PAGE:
It’s a scene we know all too well: you try to get your kids to read a book and you’re faced with a groan. Parents will sometimes force kids to read a minimum amount of pages per day, but is that the right approach? It seems like it has only gotten harder now with tablets and smartphones being so prevalent and a much more enticing way to spend time for more kids. However, here are some tricks that any parent can try to not force their kids into reading but rather encourage them to.
Dammert Dammert, who works at Encantos, a publishing company for children’s books that focus on multimedia stories and diverse characters, shared: “Kids want to feel seen and heard. They want to see themselves in the books they read.” It’s time to start seeking out books that can be more relatable to them, especially if the ones they’re exposed to at school feature characters and stories that seem a million miles away from their own lives.
Let Them Choose
It can be difficult to let your own childhood favorites go, especially if your kids aren’t showing any interest in them. Dammert says that a great way to get kids reading is to let them choose what they actually want to read. You can of course veto any books that seem inappropriate, but kids will more likely read more if they are enjoying what they’re reading and they feel like they have had a say in the book that they’re reading. Dammert says: “As much as we want to pick the books they have around, they need to figure out what they like.”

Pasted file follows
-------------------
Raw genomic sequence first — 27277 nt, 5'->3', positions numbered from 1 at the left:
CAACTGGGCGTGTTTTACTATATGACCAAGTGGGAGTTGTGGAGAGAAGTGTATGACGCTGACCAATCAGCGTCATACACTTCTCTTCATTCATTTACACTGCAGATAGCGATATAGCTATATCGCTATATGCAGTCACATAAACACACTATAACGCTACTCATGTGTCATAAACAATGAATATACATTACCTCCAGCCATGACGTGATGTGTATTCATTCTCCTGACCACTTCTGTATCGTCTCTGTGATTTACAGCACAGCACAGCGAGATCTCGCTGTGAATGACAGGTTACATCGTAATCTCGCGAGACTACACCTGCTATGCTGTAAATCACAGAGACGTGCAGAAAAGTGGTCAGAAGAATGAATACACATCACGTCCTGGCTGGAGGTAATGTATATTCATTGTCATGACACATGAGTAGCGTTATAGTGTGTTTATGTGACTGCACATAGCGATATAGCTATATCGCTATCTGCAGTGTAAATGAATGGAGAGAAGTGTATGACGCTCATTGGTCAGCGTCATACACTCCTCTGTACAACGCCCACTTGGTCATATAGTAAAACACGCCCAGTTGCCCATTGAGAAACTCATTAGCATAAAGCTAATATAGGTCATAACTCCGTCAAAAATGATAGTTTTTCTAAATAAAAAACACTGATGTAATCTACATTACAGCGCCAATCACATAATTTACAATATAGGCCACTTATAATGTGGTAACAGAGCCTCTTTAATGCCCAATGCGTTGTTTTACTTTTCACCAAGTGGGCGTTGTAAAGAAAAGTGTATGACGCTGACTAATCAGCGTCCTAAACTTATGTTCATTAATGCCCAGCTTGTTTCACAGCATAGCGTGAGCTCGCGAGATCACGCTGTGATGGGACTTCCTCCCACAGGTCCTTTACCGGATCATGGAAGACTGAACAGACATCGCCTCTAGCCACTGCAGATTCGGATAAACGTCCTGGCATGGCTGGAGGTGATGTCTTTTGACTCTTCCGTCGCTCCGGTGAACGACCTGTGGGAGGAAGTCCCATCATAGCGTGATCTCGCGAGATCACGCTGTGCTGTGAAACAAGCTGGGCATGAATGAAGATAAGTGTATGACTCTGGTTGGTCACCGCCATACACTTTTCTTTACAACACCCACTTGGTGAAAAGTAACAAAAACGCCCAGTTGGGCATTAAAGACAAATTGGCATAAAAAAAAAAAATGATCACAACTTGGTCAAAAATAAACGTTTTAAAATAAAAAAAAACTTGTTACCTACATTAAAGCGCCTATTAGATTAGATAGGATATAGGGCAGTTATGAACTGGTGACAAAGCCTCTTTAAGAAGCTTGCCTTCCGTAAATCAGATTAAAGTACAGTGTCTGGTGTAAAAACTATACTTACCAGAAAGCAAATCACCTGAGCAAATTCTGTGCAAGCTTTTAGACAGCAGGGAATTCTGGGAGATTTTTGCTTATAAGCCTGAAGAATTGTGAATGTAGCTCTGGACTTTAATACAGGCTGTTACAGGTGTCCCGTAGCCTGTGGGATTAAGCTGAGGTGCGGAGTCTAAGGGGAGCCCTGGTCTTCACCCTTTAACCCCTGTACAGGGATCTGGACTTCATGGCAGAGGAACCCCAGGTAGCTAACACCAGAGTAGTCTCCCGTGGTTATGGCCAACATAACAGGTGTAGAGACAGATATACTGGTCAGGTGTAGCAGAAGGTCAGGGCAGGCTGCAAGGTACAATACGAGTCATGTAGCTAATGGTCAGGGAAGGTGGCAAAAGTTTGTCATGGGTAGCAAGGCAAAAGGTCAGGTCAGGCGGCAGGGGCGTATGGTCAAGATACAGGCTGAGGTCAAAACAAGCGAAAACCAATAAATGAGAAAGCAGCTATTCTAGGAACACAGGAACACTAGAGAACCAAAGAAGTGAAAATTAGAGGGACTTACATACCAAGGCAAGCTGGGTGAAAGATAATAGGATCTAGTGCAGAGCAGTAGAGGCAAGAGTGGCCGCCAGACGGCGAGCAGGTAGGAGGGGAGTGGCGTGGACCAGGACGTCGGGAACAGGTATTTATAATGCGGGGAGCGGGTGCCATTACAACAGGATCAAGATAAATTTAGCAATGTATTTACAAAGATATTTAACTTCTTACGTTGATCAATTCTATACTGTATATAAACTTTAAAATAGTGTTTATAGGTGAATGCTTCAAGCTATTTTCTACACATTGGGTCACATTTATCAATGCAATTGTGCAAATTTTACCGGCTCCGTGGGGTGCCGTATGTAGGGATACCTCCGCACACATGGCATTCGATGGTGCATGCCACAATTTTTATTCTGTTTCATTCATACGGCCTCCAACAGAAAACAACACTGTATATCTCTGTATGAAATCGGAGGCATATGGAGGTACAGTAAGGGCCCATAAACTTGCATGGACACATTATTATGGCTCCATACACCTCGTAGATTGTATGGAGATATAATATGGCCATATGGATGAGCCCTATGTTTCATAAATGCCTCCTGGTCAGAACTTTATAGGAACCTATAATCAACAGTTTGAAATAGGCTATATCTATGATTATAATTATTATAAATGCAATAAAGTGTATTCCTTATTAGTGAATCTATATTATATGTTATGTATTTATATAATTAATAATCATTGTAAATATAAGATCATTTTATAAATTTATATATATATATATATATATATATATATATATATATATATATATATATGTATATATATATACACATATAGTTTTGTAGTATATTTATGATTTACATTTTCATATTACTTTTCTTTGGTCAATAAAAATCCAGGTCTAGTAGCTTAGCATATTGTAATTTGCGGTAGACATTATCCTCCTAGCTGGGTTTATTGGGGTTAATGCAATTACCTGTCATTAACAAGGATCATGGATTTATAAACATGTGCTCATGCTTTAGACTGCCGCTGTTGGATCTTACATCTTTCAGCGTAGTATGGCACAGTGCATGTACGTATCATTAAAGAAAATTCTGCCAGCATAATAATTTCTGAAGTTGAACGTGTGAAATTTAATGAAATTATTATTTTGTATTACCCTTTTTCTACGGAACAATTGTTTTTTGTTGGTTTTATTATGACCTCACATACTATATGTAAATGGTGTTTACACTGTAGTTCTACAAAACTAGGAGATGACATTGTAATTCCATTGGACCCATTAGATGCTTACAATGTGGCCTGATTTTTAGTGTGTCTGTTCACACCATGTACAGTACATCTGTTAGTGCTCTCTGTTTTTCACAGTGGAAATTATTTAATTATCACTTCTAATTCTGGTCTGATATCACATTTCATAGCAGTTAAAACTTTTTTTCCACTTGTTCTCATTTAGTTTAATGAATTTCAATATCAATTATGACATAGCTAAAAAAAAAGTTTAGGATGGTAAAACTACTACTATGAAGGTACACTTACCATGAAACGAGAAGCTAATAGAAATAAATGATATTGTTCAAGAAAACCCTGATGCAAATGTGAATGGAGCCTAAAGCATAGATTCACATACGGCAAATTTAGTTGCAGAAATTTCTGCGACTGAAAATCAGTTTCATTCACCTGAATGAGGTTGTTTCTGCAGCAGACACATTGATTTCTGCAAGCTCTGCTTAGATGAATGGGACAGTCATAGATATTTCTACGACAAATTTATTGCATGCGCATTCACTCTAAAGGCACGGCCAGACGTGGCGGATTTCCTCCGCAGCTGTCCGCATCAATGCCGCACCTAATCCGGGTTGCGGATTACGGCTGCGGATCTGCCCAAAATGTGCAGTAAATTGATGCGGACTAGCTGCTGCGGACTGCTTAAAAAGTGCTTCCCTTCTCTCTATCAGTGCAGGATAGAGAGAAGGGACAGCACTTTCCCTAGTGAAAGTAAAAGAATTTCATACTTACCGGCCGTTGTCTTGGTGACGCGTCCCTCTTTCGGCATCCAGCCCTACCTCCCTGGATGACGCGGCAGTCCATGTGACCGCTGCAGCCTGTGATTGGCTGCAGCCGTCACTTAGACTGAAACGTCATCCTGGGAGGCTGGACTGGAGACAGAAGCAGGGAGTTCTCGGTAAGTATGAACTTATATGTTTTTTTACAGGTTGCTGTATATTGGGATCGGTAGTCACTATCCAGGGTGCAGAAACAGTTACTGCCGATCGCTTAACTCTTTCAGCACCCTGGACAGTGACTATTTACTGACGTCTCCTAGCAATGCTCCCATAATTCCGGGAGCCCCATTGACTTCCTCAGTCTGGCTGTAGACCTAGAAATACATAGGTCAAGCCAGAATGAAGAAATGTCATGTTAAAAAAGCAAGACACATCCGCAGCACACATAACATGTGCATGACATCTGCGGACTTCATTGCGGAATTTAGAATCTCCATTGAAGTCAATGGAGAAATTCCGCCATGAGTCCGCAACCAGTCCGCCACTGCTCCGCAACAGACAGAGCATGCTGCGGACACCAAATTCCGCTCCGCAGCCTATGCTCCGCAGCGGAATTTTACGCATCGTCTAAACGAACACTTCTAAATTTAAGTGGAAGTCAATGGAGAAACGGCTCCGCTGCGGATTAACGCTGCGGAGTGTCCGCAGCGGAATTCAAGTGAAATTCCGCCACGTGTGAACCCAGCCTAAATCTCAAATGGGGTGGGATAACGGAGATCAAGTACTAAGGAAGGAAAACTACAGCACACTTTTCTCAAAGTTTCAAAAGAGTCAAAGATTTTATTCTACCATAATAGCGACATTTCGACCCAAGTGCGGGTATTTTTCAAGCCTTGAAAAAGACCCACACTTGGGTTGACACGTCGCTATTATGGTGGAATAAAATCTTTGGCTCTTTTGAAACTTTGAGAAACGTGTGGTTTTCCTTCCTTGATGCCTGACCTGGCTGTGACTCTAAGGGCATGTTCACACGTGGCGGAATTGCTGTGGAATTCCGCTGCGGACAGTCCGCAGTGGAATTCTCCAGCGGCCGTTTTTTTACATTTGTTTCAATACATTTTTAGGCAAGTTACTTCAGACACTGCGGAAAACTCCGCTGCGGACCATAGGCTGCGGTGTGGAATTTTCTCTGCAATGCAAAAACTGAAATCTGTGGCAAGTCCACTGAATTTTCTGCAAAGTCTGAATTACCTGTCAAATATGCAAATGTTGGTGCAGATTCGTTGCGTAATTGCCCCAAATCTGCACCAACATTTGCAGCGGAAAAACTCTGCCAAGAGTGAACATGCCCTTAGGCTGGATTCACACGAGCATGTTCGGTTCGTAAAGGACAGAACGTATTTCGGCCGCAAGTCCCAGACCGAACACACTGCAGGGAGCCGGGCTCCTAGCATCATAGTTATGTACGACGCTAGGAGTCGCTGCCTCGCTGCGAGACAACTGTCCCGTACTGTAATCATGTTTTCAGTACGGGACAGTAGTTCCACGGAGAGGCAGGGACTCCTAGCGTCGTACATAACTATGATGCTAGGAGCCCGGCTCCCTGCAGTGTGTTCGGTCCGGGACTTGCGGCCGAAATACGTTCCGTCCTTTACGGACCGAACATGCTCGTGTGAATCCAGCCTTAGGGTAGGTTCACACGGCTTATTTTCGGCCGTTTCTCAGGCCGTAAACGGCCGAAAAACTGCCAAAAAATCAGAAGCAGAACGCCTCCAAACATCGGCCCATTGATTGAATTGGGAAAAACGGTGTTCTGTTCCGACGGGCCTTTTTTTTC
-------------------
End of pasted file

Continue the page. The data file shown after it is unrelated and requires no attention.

Don’t Rule Out Pictures
Of course, sometimes our own egos get in the way of things. If you feel like your child is supposedly “too old” for graphic novels, you might want to think about the fact that graphic novels are a great way to get kids who don’t like reading into books. Dammaert says: “It might not be what you want as a parent, but as they read, you’ll see their tastes evolve.”
Do It Together
Reading is usually a solitary activity, but your child might not like that aspect of it. That’s why you can read books together and make it a fun, cuddly activity. Dammart suggests: “When you’re reading together,” Dammert advises, “ask questions as you go. ‘What did you notice on that page?’ ‘Did you see that?'”
She continued: “Make it funny, do voices, change lines to see if they’re paying attention — that always makes my kids laugh — and in general, just try to be engaging,” she says. Finally, the key to making reading a regular thing is to — wait for it — read regularly, with a designated time and place for the activity. “We make it a cuddle moment. It can’t be a rushed activity. We take a breath and let the day go, then move into storytime. It’s a nice release of tension in the evening before bed.”
Use Car Time For Story Time
Getting kids into books can take many different forms. Traditional books are great, but have you thought about getting them into stories via audiobooks? Best of all, you can all listen to an engaging audiobook together while in the car. You can even start the book in the car, and once they’re excited to hear the rest of the story, continue at home, whether it’s with a paper version of the book or more audiobooks. Kids can also listen on their own with headphones if they prefer to listen by themselves.